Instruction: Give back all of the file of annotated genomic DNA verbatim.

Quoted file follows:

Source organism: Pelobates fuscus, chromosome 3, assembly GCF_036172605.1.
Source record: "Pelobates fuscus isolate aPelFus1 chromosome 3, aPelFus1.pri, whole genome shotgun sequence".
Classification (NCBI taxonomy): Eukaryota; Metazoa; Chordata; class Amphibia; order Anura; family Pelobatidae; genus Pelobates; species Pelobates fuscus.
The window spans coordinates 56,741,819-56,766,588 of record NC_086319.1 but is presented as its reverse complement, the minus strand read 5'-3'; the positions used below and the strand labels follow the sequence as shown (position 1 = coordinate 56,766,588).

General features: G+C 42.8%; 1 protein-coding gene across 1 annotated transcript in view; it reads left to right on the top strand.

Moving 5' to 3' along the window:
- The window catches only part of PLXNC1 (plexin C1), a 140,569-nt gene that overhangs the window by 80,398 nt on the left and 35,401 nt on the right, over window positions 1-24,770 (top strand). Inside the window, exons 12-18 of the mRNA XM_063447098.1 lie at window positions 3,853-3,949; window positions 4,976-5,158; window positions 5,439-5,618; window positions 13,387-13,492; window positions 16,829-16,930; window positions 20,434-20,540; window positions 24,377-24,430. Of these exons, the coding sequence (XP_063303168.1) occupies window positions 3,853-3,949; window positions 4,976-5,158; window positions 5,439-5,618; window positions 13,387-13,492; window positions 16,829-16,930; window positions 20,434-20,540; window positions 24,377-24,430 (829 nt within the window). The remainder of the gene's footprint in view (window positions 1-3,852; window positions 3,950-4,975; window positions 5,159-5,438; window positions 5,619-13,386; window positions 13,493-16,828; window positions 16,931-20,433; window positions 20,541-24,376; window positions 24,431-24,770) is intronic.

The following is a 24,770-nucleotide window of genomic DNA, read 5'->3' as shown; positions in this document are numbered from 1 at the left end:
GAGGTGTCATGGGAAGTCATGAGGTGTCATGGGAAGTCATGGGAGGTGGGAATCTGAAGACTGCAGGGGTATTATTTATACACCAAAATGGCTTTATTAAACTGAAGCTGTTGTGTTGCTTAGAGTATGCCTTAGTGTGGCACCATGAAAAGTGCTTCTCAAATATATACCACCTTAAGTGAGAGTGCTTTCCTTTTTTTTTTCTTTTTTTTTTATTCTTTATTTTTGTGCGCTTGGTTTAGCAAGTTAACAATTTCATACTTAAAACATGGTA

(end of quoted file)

Source organism: Pelobates fuscus, chromosome 3, assembly GCF_036172605.1.
Source record: "Pelobates fuscus isolate aPelFus1 chromosome 3, aPelFus1.pri, whole genome shotgun sequence".
Classification (NCBI taxonomy): Eukaryota; Metazoa; Chordata; class Amphibia; order Anura; family Pelobatidae; genus Pelobates; species Pelobates fuscus.
The window spans coordinates 56,741,819-56,766,588 of record NC_086319.1 but is presented as its reverse complement, the minus strand read 5'-3'; the positions used below and the strand labels follow the sequence as shown (position 1 = coordinate 56,766,588).

General features: G+C 42.8%; 1 protein-coding gene across 1 annotated transcript in view; it reads left to right on the top strand.

Moving 5' to 3' along the window:
- The window catches only part of PLXNC1 (plexin C1), a 140,569-nt gene that overhangs the window by 80,398 nt on the left and 35,401 nt on the right, over window positions 1-24,770 (top strand). Inside the window, exons 12-18 of the mRNA XM_063447098.1 lie at window positions 3,853-3,949; window positions 4,976-5,158; window positions 5,439-5,618; window positions 13,387-13,492; window positions 16,829-16,930; window positions 20,434-20,540; window positions 24,377-24,430. Of these exons, the coding sequence (XP_063303168.1) occupies window positions 3,853-3,949; window positions 4,976-5,158; window positions 5,439-5,618; window positions 13,387-13,492; window positions 16,829-16,930; window positions 20,434-20,540; window positions 24,377-24,430 (829 nt within the window). The remainder of the gene's footprint in view (window positions 1-3,852; window positions 3,950-4,975; window positions 5,159-5,438; window positions 5,619-13,386; window positions 13,493-16,828; window positions 16,931-20,433; window positions 20,541-24,376; window positions 24,431-24,770) is intronic.

The following is a 24,770-nucleotide window of genomic DNA, read 5'->3' as shown; positions in this document are numbered from 1 at the left end:
GAGGTGTCATGGGAAGTCATGAGGTGTCATGGGAAGTCATGGGAGGTGGGAATCTGAAGACTGCAGGGGTATTATTTATACACCAAAATGGCTTTATTAAACTGAAGCTGTTGTGTTGCTTAGAGTATGCCTTAGTGTGGCACCATGAAAAGTGCTTCTCAAATATATACCACCTTAAGTGAGAGTGCTTTCCTTTTTTTTTTCTTTTTTTTTTATTCTTTATTTTTGTGCGCTTGGTTTAGCAAGTTAACAATTTCATACTTAAAACATGGTA